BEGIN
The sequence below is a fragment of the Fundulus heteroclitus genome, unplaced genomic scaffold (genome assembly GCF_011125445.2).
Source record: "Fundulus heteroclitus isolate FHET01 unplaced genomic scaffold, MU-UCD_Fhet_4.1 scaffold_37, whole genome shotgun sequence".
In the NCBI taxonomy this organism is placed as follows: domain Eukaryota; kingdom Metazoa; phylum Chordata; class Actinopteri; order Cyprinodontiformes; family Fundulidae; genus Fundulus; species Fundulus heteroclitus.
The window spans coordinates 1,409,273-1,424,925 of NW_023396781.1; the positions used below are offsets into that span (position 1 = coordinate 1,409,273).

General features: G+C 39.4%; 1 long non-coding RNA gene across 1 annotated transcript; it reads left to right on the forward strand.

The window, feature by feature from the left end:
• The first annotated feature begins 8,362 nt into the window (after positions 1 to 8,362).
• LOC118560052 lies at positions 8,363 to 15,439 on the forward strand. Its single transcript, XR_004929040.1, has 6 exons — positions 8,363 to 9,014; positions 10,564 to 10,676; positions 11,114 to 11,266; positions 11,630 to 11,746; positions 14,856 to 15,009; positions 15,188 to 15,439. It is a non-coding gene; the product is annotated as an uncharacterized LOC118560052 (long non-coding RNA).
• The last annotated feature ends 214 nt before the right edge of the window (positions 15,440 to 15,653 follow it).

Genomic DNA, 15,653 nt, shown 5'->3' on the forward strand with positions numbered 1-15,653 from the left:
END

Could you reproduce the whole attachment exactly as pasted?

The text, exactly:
The sequence below is a fragment of the Fundulus heteroclitus genome, unplaced genomic scaffold (genome assembly GCF_011125445.2).
Source record: "Fundulus heteroclitus isolate FHET01 unplaced genomic scaffold, MU-UCD_Fhet_4.1 scaffold_37, whole genome shotgun sequence".
In the NCBI taxonomy this organism is placed as follows: domain Eukaryota; kingdom Metazoa; phylum Chordata; class Actinopteri; order Cyprinodontiformes; family Fundulidae; genus Fundulus; species Fundulus heteroclitus.
The window spans coordinates 1,409,273-1,424,925 of NW_023396781.1; the positions used below are offsets into that span (position 1 = coordinate 1,409,273).

General features: G+C 39.4%; 1 long non-coding RNA gene across 1 annotated transcript; it reads left to right on the forward strand.

The window, feature by feature from the left end:
• The first annotated feature begins 8,362 nt into the window (after positions 1 to 8,362).
• LOC118560052 lies at positions 8,363 to 15,439 on the forward strand. Its single transcript, XR_004929040.1, has 6 exons — positions 8,363 to 9,014; positions 10,564 to 10,676; positions 11,114 to 11,266; positions 11,630 to 11,746; positions 14,856 to 15,009; positions 15,188 to 15,439. It is a non-coding gene; the product is annotated as an uncharacterized LOC118560052 (long non-coding RNA).
• The last annotated feature ends 214 nt before the right edge of the window (positions 15,440 to 15,653 follow it).

Genomic DNA, 15,653 nt, shown 5'->3' on the forward strand with positions numbered 1-15,653 from the left: